If such be the Nature of our Dispositions, no Wonder if soon in the State of Nature, when one Man attack’d another, either in his Property, or Family, (both which Rights were prior and antecedent to the Constitution of States,) the Attacked defended himself by Violence, retorted the Injury, and carried this Violence farther than he ought by the Laws of Nature, and by that Means introduced perpetual Warfare and Disputes; nay, this Opinion we have confirmed in some Measure by Holy Writ, so early as under our Fore-father Adam, whose Child Cain did not abstain even from Fratricide, to put his Brother Abel out of the Way, who stood between him and the Favour of the Almighty, and by that Means, as heimagined, decreased the Prosperity of his temporal Affairs.
If two or three could not live in the World, without having Variances, and entertaining hostile Dispositions, we may easily imagine that these decreased not, as the World became more populous, but augmented gradually as the Number of the Sons of Earth increased, till they came to that Height, as not to permit a Man to rest assured of any Thing he possessed, and compell’d every one to have perpetually Recourse to Violence, to protect and preserve his Possessions and Family: As every one felt the Grievance of this State, no Wonder if they all soon turned their Thoughts to remedy it, and consented to those Measures which were most probable to have such an Effect, and agreed to refer their Disputes and Variances, to the amicable Decision of an Arbitrator: As the World was not then encreased beyond the Connexions of one Family, tho’ that was pretty numerous, who then could be found more proper than the common Parent of all the Disputants, whose Attachment to all Parties being equal, his Judgments might the more justly be presumed to be impartial, and to whom, by Reason of the natural Affection they must naturally have for him, they would more willingly confer this Mark of Superiority—when he came to die, then his Authority was again divided among the different Fathers of Families, each deciding the Differences of his several Children.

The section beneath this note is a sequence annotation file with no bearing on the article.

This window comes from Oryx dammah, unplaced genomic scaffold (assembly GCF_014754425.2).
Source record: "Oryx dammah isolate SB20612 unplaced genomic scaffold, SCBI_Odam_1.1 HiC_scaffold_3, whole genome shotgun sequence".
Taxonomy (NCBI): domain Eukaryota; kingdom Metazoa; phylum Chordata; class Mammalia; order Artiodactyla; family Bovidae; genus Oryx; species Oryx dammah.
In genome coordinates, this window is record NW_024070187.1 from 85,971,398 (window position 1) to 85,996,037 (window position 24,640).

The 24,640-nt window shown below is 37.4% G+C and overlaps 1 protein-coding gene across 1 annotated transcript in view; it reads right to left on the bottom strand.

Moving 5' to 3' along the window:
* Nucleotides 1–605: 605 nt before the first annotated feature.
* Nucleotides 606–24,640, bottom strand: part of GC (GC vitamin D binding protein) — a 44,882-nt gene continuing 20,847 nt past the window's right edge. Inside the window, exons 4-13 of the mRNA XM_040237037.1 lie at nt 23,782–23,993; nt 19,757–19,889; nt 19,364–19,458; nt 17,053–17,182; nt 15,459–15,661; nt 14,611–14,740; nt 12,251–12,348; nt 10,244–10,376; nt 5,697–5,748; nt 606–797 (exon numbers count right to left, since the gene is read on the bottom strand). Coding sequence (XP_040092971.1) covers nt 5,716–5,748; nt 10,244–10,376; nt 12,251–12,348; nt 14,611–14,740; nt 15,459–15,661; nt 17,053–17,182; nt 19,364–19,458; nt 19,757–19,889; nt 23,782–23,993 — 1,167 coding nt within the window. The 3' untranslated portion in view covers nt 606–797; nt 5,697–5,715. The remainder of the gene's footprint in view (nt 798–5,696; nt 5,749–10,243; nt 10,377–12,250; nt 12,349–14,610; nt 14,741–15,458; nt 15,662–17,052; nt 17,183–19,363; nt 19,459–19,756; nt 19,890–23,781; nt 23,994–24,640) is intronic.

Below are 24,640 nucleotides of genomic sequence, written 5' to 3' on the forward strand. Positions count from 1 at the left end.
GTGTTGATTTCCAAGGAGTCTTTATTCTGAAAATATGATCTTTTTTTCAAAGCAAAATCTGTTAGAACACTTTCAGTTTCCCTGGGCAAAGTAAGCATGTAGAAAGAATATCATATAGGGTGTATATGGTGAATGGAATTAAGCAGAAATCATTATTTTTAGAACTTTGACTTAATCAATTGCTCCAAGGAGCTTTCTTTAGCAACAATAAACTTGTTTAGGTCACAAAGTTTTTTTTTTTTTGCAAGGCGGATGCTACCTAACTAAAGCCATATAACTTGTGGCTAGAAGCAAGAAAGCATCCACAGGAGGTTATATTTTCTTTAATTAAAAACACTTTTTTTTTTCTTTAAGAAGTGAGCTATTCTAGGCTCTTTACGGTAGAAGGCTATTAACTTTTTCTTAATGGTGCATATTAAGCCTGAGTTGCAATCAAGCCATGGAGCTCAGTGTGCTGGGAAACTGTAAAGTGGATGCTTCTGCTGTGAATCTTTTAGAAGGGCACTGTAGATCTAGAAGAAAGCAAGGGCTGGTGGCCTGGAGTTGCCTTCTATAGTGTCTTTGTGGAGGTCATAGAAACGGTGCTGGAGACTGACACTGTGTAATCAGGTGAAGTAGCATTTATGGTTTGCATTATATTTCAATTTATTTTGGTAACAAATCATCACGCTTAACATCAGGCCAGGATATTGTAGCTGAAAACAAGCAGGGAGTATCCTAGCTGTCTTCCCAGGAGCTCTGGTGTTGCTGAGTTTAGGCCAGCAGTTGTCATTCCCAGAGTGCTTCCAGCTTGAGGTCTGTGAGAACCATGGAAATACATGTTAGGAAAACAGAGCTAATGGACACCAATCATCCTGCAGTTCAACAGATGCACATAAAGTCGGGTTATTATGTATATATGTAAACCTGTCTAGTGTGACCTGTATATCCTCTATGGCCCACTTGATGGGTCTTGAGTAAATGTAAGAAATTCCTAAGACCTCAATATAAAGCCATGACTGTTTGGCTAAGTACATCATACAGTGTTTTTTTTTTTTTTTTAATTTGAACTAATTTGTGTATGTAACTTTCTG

And this Grant of a Power to judge Causes seems to have laid the first Foundation of Governments, and on it they all may be said to be built, not only without hurting their main Structures, but even without depriving them of any of their distinct Parts; how probable such an Account may be, I must leave to the Judgment of the Reader.
This Power originally was only a Right of giving an Opinion on the Matter of Dispute, unattended with any coercive one, of putting in Execution the Sentence pronounced, because it was not imagined that the Party who was condemned, would persist in his Attempts after such Sentence; but Experience soon convinced Mankind of their Error, and shew’d them that this Remedy was a very weak one, and by no Means sufficient for the Evil: This therefore induced them to go one Step further, and part with a Degree of their natural Liberty, by granting to their Arbitrators the Power of putting their Sentences in Execution, and compelling the Refractory to obey their Orders.
[* ]By Power is to be understood the natural Ability and Capacity of a Man to do Mischief, without any Reference to external Aid.
[† ]And of the Impossibility there was for them to protect and preserve themselves and Possessions from the Attacks of their Neighbours without having Recourse to violent Means.